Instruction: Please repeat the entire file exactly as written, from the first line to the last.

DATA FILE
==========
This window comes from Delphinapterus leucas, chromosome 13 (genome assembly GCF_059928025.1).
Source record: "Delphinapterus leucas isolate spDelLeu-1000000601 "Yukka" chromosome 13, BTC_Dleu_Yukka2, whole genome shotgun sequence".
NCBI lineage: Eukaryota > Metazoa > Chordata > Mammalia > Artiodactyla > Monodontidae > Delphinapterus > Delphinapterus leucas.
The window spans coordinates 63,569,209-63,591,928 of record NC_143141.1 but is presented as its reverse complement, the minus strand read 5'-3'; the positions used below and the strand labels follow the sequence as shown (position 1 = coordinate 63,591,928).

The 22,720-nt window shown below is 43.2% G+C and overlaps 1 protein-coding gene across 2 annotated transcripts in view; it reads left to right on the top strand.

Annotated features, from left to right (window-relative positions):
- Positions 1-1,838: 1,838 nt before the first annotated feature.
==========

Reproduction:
This window comes from Delphinapterus leucas, chromosome 13 (genome assembly GCF_059928025.1).
Source record: "Delphinapterus leucas isolate spDelLeu-1000000601 "Yukka" chromosome 13, BTC_Dleu_Yukka2, whole genome shotgun sequence".
NCBI lineage: Eukaryota > Metazoa > Chordata > Mammalia > Artiodactyla > Monodontidae > Delphinapterus > Delphinapterus leucas.
The window spans coordinates 63,569,209-63,591,928 of record NC_143141.1 but is presented as its reverse complement, the minus strand read 5'-3'; the positions used below and the strand labels follow the sequence as shown (position 1 = coordinate 63,591,928).

The 22,720-nt window shown below is 43.2% G+C and overlaps 1 protein-coding gene across 2 annotated transcripts in view; it reads left to right on the top strand.

Annotated features, from left to right (window-relative positions):
- Positions 1-1,838: 1,838 nt before the first annotated feature.